Why does my dog bark so much when people get close to the door? Even when she is with me in the car, she barks at anyone who gets close.
Dear Nina’s Mom,
Nina’s barking is a matter of territoriality, and territoriality is one of the key reasons man and dog bonded thousands of years ago. It should actually be a comfort to know that when you’re home, nobody can ever sneak into your house undetected. Nina will always warn you! It’s territorial instinct, and her hearing is far superior to ours — so superior that if I was on a “high probability” search, meaning that the missing person my search dog and I were looking for was very possibly still alive, I used to blow a whistle and then observe my dog. If my dog cocked her ears and looked in a specific direction, perhaps the missing person heard the whistle and responded. I couldn’t hear the person, but the dog could!
Territoriality can present itself as the maniacal dog smashing itself into the car window, trying to get to the gas station attendant for approaching the car. Or it can be the Lab with loving eyes and tail that brings you a toy at the door after a couple of barks to let the owners know somebody entered their territory. Yet this super-friendly dog would probably be quite aggressive if someone were trying to climb through a window in the middle of the night. It’s why you’re unlikely to enter a fenced yard with a German shepherd behind the gate.
So Nina’s doing what just about all dogs do; she’s just doing it too much. Nina needs to learn to cooperate with you when you say “Quiet!” I don’t mean to shut down her barking when there’s someone at the door, but rather modify it through redirection. Visitor arrives, Nina barks to inform, and you thank her for the warning with some praise. Then you call out to the visitor, “Be right there, hold on a minute.” If Nina still barks, she needs to be told, “Quiet,” or “Enough.”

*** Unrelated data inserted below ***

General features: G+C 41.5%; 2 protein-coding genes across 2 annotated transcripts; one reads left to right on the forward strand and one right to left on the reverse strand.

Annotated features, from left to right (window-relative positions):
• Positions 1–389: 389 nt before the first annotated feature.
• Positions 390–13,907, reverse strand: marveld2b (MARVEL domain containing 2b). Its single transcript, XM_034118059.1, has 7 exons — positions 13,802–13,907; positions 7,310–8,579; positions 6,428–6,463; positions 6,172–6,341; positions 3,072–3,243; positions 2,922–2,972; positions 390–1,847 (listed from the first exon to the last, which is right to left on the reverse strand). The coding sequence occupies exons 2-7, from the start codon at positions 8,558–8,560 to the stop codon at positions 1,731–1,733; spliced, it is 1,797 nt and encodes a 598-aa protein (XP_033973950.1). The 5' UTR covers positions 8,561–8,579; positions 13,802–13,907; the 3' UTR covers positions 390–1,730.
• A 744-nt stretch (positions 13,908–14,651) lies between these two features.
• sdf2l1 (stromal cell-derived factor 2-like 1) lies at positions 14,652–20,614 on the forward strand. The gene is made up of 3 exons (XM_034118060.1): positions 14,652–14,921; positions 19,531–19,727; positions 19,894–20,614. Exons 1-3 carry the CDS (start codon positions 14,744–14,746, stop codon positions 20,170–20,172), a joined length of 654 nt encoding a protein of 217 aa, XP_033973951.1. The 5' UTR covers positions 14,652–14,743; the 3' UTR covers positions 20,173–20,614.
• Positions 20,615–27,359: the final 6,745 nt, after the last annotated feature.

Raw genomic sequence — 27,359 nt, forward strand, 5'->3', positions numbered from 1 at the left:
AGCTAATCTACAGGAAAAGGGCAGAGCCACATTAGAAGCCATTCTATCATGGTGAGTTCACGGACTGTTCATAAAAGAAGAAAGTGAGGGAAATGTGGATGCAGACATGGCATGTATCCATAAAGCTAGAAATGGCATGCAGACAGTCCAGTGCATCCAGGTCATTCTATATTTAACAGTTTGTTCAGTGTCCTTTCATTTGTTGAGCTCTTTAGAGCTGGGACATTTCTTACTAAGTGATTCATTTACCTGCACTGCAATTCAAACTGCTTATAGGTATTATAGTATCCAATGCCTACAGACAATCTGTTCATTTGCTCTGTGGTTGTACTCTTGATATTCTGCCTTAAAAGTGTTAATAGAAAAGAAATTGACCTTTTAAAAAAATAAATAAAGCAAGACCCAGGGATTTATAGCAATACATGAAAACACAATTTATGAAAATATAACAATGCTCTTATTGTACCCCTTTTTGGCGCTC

Then you tell Nina to go to her spot and lure her away from the door with a treat, and have her sit and stay. Then you open the door to greet the guest, followed by releasing Nina from her spot to come and say hello by sitting and getting a second treat. It’s what I call the “door turmoil routine,” and a helluva lot easier for me to write about than do. As for more civil behavior in the car, it’s not a matter of punishing her for barking, but rather having taught her to be a well-mannered girl before getting in the car. Here on the Vineyard, like no other place I know of, is where people approach my car to ask if they can give my dog a treat. I say, “You got another friend, Paula,” and roll down the window, to her joy. Nina will be a lot more fun to be with after a couple of lessons with a pro.
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